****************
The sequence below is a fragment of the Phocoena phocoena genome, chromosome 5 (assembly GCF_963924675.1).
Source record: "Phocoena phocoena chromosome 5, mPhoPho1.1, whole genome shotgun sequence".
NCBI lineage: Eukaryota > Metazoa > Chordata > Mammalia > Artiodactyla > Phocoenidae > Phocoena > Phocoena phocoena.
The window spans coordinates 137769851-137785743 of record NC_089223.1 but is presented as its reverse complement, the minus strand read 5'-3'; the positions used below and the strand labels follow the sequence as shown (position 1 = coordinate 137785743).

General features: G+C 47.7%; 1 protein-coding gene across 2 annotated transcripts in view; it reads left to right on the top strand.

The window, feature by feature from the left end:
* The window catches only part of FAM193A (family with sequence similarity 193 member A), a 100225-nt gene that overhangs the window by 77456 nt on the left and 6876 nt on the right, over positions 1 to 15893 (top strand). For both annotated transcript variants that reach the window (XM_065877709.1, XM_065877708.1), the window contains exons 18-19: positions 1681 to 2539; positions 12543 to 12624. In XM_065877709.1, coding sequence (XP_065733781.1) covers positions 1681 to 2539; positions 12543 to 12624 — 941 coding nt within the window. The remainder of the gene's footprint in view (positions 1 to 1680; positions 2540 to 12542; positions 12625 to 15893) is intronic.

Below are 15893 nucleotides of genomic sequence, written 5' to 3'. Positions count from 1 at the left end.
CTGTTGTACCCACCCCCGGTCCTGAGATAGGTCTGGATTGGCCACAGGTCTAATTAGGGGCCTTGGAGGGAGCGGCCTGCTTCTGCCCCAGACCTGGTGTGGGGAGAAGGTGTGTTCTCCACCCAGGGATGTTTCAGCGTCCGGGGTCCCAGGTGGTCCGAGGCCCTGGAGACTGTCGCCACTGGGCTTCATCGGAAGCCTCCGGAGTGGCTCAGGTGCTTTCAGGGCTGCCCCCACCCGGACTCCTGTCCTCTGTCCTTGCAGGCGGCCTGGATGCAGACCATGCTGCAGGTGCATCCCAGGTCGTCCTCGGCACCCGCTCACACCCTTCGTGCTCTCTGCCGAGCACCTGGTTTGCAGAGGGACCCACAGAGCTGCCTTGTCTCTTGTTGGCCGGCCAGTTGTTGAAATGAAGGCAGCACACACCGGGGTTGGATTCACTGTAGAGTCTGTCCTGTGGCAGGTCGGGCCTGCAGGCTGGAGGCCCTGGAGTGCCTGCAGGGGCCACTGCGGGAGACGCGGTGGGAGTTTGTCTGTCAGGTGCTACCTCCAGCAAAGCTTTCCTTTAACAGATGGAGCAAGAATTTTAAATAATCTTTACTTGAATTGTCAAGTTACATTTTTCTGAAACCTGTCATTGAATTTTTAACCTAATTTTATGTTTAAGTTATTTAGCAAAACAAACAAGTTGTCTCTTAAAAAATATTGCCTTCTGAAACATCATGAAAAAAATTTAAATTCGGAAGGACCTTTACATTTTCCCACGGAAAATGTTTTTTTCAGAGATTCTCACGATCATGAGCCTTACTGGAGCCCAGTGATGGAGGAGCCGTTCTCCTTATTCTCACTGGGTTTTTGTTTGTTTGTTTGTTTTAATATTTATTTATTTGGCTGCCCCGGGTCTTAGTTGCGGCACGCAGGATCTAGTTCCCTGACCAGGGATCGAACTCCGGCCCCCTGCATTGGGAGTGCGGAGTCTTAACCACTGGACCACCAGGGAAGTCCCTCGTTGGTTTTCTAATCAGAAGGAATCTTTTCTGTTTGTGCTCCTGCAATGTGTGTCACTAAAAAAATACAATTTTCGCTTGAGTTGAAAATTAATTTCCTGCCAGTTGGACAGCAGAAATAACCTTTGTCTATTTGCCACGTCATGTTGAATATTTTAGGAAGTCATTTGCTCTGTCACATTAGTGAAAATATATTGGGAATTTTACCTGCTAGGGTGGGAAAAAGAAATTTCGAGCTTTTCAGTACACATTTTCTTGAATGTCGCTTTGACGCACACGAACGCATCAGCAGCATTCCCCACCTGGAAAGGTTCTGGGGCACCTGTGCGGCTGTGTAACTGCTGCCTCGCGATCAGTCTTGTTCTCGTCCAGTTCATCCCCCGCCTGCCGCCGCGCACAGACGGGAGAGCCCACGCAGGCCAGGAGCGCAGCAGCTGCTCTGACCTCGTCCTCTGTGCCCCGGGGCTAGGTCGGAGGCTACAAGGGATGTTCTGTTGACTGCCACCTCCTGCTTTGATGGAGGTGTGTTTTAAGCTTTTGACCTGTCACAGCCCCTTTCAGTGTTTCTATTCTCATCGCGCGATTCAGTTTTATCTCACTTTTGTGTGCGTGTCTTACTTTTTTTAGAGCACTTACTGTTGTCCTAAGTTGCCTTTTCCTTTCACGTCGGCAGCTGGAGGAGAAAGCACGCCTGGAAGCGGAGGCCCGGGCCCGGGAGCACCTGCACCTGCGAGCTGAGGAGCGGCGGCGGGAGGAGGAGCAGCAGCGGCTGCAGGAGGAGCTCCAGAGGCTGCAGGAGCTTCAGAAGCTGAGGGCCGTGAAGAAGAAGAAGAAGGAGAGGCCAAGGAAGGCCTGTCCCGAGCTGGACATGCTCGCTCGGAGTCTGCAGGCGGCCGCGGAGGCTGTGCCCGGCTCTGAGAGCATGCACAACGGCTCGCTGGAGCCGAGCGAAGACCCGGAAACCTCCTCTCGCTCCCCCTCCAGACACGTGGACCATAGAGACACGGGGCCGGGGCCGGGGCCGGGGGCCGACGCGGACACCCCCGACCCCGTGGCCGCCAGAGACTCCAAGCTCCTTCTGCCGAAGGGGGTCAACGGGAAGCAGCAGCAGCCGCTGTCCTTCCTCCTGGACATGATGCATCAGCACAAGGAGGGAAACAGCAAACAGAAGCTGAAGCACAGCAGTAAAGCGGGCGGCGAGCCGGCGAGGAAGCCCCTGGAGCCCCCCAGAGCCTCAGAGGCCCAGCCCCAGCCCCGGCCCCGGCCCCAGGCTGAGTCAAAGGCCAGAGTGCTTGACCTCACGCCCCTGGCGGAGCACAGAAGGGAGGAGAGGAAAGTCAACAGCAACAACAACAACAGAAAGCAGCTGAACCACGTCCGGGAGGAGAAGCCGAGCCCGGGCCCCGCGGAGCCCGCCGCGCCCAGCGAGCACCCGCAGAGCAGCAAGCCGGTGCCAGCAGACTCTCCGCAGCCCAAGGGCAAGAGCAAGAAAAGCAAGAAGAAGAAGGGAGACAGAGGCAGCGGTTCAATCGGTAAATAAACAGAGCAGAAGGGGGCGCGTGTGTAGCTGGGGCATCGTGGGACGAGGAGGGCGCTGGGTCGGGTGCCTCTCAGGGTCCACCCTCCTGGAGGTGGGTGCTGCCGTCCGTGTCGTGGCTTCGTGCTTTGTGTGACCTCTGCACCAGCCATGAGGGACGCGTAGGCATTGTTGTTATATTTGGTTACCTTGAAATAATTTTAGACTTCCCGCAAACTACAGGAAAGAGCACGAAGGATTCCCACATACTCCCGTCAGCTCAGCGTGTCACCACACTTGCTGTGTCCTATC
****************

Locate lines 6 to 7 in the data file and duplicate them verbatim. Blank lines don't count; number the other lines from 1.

The window, feature by feature from the left end:
* The window catches only part of FAM193A (family with sequence similarity 193 member A), a 100225-nt gene that overhangs the window by 77456 nt on the left and 6876 nt on the right, over positions 1 to 15893 (top strand). For both annotated transcript variants that reach the window (XM_065877709.1, XM_065877708.1), the window contains exons 18-19: positions 1681 to 2539; positions 12543 to 12624. In XM_065877709.1, coding sequence (XP_065733781.1) covers positions 1681 to 2539; positions 12543 to 12624 — 941 coding nt within the window. The remainder of the gene's footprint in view (positions 1 to 1680; positions 2540 to 12542; positions 12625 to 15893) is intronic.